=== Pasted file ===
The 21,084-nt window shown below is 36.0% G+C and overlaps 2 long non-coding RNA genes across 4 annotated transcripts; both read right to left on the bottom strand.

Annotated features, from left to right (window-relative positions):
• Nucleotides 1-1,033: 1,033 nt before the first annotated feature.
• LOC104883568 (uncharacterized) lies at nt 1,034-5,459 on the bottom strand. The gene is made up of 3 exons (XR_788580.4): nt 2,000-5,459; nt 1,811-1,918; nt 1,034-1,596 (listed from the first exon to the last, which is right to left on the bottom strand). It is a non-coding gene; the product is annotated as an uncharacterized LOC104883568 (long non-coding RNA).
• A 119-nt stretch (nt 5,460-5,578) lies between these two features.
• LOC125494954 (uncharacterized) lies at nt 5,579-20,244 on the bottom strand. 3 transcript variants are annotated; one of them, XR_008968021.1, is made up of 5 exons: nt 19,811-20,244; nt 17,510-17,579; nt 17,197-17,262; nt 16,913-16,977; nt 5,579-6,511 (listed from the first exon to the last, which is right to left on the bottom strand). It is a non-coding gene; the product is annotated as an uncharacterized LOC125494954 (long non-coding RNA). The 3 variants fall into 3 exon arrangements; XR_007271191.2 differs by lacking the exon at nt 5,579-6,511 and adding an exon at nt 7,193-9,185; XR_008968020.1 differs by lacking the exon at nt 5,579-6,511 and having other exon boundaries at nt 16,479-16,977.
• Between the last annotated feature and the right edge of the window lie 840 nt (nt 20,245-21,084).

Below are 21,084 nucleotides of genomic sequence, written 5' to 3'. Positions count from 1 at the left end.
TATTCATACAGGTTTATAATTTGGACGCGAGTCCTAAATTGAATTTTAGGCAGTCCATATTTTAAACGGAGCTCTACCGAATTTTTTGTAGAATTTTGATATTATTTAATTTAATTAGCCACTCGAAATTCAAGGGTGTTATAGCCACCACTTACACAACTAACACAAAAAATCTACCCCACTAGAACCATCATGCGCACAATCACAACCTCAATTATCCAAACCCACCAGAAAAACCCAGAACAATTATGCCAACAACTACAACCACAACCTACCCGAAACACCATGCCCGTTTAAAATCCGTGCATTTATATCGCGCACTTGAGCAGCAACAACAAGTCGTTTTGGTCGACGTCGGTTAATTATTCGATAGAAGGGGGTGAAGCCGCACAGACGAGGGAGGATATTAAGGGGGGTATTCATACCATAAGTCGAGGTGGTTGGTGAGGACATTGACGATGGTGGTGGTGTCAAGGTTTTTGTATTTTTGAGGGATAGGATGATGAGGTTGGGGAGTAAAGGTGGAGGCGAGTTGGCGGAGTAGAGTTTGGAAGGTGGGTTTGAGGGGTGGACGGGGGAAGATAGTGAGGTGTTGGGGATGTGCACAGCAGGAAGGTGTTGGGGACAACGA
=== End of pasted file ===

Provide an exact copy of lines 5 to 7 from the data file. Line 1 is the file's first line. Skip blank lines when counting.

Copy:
• A 119-nt stretch (nt 5,460-5,578) lies between these two features.
• LOC125494954 (uncharacterized) lies at nt 5,579-20,244 on the bottom strand. 3 transcript variants are annotated; one of them, XR_008968021.1, is made up of 5 exons: nt 19,811-20,244; nt 17,510-17,579; nt 17,197-17,262; nt 16,913-16,977; nt 5,579-6,511 (listed from the first exon to the last, which is right to left on the bottom strand). It is a non-coding gene; the product is annotated as an uncharacterized LOC125494954 (long non-coding RNA). The 3 variants fall into 3 exon arrangements; XR_007271191.2 differs by lacking the exon at nt 5,579-6,511 and adding an exon at nt 7,193-9,185; XR_008968020.1 differs by lacking the exon at nt 5,579-6,511 and having other exon boundaries at nt 16,479-16,977.
• Between the last annotated feature and the right edge of the window lie 840 nt (nt 20,245-21,084).